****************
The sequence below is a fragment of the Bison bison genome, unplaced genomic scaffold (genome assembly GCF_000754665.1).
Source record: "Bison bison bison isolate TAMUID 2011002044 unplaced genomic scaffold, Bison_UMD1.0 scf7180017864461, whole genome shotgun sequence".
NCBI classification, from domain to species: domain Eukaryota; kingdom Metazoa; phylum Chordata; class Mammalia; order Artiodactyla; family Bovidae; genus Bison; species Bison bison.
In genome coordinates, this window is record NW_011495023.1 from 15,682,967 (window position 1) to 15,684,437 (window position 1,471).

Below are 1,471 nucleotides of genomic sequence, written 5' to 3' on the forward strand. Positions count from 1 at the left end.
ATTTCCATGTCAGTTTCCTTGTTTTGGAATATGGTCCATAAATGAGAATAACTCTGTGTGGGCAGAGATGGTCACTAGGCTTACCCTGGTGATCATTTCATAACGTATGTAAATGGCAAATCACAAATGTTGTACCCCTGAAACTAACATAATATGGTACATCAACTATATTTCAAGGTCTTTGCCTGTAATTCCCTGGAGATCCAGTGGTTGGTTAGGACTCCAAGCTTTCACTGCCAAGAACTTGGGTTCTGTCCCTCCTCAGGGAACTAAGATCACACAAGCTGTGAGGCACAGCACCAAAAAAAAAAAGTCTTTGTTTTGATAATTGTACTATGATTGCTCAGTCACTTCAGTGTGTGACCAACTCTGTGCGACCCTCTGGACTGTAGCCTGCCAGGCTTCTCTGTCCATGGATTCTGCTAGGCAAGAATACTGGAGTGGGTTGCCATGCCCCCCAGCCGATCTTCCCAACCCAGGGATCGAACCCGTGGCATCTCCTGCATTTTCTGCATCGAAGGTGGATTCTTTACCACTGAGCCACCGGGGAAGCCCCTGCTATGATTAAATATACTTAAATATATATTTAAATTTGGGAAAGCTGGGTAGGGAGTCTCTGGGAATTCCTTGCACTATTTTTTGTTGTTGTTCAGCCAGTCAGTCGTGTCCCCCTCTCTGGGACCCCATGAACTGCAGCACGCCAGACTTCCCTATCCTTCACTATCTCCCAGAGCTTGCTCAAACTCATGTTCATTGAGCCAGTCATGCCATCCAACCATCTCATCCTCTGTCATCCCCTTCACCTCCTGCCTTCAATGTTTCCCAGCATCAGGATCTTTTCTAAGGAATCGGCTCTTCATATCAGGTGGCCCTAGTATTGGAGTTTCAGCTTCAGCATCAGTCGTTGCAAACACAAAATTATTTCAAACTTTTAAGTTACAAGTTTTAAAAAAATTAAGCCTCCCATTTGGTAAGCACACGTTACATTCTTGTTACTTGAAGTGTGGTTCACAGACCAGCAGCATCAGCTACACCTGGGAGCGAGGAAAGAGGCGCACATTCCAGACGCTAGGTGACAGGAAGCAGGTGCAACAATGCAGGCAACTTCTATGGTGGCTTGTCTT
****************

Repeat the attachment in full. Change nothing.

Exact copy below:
The sequence below is a fragment of the Bison bison genome, unplaced genomic scaffold (genome assembly GCF_000754665.1).
Source record: "Bison bison bison isolate TAMUID 2011002044 unplaced genomic scaffold, Bison_UMD1.0 scf7180017864461, whole genome shotgun sequence".
NCBI classification, from domain to species: domain Eukaryota; kingdom Metazoa; phylum Chordata; class Mammalia; order Artiodactyla; family Bovidae; genus Bison; species Bison bison.
In genome coordinates, this window is record NW_011495023.1 from 15,682,967 (window position 1) to 15,684,437 (window position 1,471).

Below are 1,471 nucleotides of genomic sequence, written 5' to 3' on the forward strand. Positions count from 1 at the left end.
ATTTCCATGTCAGTTTCCTTGTTTTGGAATATGGTCCATAAATGAGAATAACTCTGTGTGGGCAGAGATGGTCACTAGGCTTACCCTGGTGATCATTTCATAACGTATGTAAATGGCAAATCACAAATGTTGTACCCCTGAAACTAACATAATATGGTACATCAACTATATTTCAAGGTCTTTGCCTGTAATTCCCTGGAGATCCAGTGGTTGGTTAGGACTCCAAGCTTTCACTGCCAAGAACTTGGGTTCTGTCCCTCCTCAGGGAACTAAGATCACACAAGCTGTGAGGCACAGCACCAAAAAAAAAAAGTCTTTGTTTTGATAATTGTACTATGATTGCTCAGTCACTTCAGTGTGTGACCAACTCTGTGCGACCCTCTGGACTGTAGCCTGCCAGGCTTCTCTGTCCATGGATTCTGCTAGGCAAGAATACTGGAGTGGGTTGCCATGCCCCCCAGCCGATCTTCCCAACCCAGGGATCGAACCCGTGGCATCTCCTGCATTTTCTGCATCGAAGGTGGATTCTTTACCACTGAGCCACCGGGGAAGCCCCTGCTATGATTAAATATACTTAAATATATATTTAAATTTGGGAAAGCTGGGTAGGGAGTCTCTGGGAATTCCTTGCACTATTTTTTGTTGTTGTTCAGCCAGTCAGTCGTGTCCCCCTCTCTGGGACCCCATGAACTGCAGCACGCCAGACTTCCCTATCCTTCACTATCTCCCAGAGCTTGCTCAAACTCATGTTCATTGAGCCAGTCATGCCATCCAACCATCTCATCCTCTGTCATCCCCTTCACCTCCTGCCTTCAATGTTTCCCAGCATCAGGATCTTTTCTAAGGAATCGGCTCTTCATATCAGGTGGCCCTAGTATTGGAGTTTCAGCTTCAGCATCAGTCGTTGCAAACACAAAATTATTTCAAACTTTTAAGTTACAAGTTTTAAAAAAATTAAGCCTCCCATTTGGTAAGCACACGTTACATTCTTGTTACTTGAAGTGTGGTTCACAGACCAGCAGCATCAGCTACACCTGGGAGCGAGGAAAGAGGCGCACATTCCAGACGCTAGGTGACAGGAAGCAGGTGCAACAATGCAGGCAACTTCTATGGTGGCTTGTCTT